Luba, our narrator, the woman in exile, faces this condition twice in her life - first, in "the West," Czechoslovakia, in the 1960, and then in post-revolutionary Iran in 1979-80.  She had met Amin, her husband, in her first location of exile, England, fourteen years earlier when she was a refugee fleeing her native land.  Luba tells her story in Persian.  She is rather "at home" in Tehran.  She feels welcomed and loved by her in-laws and their small circle of Western-educated Iranian friends, and is comfortable at her job with a museum.  Amin is a successful physician, a dedicated father and a kind and loving husband.  Luba is determined to leave her painful past behind her as she adopts a new life and identity in Iran.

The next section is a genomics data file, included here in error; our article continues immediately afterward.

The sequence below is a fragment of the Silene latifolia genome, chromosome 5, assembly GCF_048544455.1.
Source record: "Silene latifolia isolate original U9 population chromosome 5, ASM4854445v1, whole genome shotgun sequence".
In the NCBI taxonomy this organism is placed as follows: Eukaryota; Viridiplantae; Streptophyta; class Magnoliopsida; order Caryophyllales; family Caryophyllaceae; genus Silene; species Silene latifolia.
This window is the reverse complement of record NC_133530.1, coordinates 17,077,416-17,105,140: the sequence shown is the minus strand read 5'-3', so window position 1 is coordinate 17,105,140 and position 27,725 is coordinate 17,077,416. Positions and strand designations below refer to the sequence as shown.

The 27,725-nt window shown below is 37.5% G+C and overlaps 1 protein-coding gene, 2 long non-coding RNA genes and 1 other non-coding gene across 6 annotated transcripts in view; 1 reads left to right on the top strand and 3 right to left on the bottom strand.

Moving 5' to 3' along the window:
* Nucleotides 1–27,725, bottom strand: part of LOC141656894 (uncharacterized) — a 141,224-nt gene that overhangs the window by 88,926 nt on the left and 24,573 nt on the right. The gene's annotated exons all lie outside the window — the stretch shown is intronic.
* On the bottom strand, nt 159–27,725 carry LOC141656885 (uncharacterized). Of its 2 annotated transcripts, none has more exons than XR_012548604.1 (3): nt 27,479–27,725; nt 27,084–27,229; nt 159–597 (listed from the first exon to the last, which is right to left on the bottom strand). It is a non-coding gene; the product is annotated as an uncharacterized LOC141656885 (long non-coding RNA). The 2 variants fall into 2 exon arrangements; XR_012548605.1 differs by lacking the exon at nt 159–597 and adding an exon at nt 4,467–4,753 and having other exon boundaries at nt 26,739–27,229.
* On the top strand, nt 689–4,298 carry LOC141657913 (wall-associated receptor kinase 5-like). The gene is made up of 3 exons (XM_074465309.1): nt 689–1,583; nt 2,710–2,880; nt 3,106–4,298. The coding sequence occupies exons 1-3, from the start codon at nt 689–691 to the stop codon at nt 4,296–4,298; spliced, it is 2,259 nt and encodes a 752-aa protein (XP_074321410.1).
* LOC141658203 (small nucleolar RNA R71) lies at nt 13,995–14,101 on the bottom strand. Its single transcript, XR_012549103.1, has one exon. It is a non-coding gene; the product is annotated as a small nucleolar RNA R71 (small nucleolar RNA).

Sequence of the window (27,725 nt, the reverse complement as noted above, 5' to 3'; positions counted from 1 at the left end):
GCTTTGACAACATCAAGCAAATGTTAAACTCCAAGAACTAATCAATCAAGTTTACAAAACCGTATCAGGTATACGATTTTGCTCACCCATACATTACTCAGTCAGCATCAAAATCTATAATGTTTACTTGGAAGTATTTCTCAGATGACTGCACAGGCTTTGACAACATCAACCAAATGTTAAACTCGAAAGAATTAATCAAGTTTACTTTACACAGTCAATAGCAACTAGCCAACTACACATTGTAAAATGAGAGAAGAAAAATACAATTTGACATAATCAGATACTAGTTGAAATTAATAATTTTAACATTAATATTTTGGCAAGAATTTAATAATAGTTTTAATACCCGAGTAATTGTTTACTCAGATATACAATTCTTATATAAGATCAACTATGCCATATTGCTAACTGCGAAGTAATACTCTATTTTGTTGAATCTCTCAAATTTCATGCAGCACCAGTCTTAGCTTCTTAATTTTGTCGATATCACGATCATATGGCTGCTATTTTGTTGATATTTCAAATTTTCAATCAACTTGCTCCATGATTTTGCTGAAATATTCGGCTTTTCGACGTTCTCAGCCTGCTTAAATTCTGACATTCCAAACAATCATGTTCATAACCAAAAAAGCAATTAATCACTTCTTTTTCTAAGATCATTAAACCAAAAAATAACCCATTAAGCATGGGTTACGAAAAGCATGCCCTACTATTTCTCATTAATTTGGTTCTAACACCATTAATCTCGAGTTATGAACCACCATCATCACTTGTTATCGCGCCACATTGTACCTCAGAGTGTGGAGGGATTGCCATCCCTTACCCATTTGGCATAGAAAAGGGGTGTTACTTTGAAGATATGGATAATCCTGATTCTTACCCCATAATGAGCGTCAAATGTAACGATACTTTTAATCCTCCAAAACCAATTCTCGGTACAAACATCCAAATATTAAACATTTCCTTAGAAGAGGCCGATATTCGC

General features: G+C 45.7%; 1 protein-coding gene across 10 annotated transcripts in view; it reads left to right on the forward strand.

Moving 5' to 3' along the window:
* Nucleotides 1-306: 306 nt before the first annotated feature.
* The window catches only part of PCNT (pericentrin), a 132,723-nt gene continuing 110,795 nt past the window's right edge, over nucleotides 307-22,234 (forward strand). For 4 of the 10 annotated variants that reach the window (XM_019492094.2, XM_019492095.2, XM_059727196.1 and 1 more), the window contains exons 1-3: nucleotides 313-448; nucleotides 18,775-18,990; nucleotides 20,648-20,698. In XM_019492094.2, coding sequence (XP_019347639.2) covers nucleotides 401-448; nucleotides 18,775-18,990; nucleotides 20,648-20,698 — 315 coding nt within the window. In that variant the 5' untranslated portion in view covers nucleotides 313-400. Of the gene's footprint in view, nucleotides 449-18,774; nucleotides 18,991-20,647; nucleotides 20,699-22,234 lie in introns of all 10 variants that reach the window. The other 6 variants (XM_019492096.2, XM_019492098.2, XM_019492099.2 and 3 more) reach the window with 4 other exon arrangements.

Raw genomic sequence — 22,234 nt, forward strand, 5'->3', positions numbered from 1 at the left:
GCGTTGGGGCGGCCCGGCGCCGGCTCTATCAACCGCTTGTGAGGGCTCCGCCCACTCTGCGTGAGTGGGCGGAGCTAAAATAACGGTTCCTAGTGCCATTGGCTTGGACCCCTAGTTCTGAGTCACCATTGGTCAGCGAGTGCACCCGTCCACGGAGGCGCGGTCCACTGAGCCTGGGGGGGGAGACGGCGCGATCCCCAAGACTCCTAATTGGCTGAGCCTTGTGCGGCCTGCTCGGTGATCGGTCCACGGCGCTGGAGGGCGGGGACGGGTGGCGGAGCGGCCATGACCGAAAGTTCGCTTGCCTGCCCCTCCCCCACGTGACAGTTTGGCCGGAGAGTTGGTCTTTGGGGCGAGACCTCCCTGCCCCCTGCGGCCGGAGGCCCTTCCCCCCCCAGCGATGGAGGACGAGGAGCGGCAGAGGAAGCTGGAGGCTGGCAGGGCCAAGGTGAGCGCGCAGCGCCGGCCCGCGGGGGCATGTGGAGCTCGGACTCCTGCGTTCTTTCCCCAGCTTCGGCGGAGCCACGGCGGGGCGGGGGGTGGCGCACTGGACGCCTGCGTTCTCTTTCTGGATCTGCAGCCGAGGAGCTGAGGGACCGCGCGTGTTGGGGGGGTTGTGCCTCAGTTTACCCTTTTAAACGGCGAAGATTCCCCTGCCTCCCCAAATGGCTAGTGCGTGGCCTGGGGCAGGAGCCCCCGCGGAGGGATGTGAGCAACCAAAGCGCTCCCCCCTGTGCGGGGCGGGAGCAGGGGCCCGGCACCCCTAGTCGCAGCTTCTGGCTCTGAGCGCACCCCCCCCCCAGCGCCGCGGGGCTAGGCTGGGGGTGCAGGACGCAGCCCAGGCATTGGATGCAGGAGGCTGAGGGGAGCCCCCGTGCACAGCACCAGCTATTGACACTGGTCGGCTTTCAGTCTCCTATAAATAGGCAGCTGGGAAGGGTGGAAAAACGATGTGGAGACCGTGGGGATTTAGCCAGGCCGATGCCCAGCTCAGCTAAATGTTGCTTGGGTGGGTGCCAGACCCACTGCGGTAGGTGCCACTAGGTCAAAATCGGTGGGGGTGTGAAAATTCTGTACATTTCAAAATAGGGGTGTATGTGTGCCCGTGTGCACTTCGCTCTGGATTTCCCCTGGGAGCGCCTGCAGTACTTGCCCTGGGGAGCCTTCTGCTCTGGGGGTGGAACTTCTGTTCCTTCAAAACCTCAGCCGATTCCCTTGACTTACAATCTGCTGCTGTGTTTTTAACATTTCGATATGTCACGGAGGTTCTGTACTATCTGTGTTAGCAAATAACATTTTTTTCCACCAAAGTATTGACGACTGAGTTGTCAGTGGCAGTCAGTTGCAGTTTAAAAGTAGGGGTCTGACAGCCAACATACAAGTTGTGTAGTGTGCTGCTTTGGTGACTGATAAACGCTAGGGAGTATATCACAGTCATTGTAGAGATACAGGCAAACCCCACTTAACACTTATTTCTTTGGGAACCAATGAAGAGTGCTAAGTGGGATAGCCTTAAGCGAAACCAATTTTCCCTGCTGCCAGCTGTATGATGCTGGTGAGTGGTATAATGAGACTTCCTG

But Luba carries within her unsettling old fears of the condition of exile from Czechoslovakia to Iran.  Deep inside, she feels the presence o of a gnawing "mysterious fear" at all times.  With the unfolding of her story, and the growth and development of her character, the fear that has been with her throughout her life is gradually recognized, demystified, and understood.  Inner strength finally evolves through the character's self-acceptance.  In fact, through the chaos and frightful events of post-revolutionary Iran, Luba's character sees a second chance to confront the "fear and submissiveness" which she had encountered as a youth and had integrated within her.  She has to confront this "stranger within" to take further steps in her personal growth.  While Luba's story is journey into spaces of exile, it is also a woman's journey out of emotionally binding traits and into adapting a more powerful selfhood.